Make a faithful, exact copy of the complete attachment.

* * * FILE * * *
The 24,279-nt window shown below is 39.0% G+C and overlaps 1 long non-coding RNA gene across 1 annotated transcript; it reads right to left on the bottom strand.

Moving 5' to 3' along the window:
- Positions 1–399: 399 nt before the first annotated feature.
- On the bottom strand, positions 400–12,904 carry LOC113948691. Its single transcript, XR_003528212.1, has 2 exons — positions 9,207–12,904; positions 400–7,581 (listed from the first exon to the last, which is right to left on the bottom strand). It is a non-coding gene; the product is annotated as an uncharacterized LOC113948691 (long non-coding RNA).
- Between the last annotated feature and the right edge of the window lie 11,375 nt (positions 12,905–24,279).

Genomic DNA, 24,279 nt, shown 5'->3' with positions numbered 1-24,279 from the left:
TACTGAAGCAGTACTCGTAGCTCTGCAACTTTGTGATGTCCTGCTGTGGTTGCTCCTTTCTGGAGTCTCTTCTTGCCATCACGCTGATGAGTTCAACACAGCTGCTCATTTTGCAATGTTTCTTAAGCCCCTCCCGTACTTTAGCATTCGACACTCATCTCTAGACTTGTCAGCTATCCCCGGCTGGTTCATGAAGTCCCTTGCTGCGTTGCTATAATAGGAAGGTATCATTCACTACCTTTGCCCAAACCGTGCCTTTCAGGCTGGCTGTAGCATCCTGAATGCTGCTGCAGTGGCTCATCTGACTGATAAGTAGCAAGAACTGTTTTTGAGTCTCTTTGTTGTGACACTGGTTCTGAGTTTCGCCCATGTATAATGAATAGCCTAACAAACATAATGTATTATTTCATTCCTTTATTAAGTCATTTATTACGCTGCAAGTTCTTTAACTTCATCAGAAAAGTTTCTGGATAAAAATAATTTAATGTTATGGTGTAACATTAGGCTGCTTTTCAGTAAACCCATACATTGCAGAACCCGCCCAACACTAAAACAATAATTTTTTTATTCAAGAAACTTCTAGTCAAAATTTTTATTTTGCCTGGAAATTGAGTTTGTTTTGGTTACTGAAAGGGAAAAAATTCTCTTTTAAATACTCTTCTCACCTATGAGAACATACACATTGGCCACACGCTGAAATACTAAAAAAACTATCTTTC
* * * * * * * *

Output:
The 24,279-nt window shown below is 39.0% G+C and overlaps 1 long non-coding RNA gene across 1 annotated transcript; it reads right to left on the bottom strand.

Moving 5' to 3' along the window:
- Positions 1–399: 399 nt before the first annotated feature.
- On the bottom strand, positions 400–12,904 carry LOC113948691. Its single transcript, XR_003528212.1, has 2 exons — positions 9,207–12,904; positions 400–7,581 (listed from the first exon to the last, which is right to left on the bottom strand). It is a non-coding gene; the product is annotated as an uncharacterized LOC113948691 (long non-coding RNA).
- Between the last annotated feature and the right edge of the window lie 11,375 nt (positions 12,905–24,279).

Genomic DNA, 24,279 nt, shown 5'->3' with positions numbered 1-24,279 from the left:
TACTGAAGCAGTACTCGTAGCTCTGCAACTTTGTGATGTCCTGCTGTGGTTGCTCCTTTCTGGAGTCTCTTCTTGCCATCACGCTGATGAGTTCAACACAGCTGCTCATTTTGCAATGTTTCTTAAGCCCCTCCCGTACTTTAGCATTCGACACTCATCTCTAGACTTGTCAGCTATCCCCGGCTGGTTCATGAAGTCCCTTGCTGCGTTGCTATAATAGGAAGGTATCATTCACTACCTTTGCCCAAACCGTGCCTTTCAGGCTGGCTGTAGCATCCTGAATGCTGCTGCAGTGGCTCATCTGACTGATAAGTAGCAAGAACTGTTTTTGAGTCTCTTTGTTGTGACACTGGTTCTGAGTTTCGCCCATGTATAATGAATAGCCTAACAAACATAATGTATTATTTCATTCCTTTATTAAGTCATTTATTACGCTGCAAGTTCTTTAACTTCATCAGAAAAGTTTCTGGATAAAAATAATTTAATGTTATGGTGTAACATTAGGCTGCTTTTCAGTAAACCCATACATTGCAGAACCCGCCCAACACTAAAACAATAATTTTTTTATTCAAGAAACTTCTAGTCAAAATTTTTATTTTGCCTGGAAATTGAGTTTGTTTTGGTTACTGAAAGGGAAAAAATTCTCTTTTAAATACTCTTCTCACCTATGAGAACATACACATTGGCCACACGCTGAAATACTAAAAAAACTATCTTTC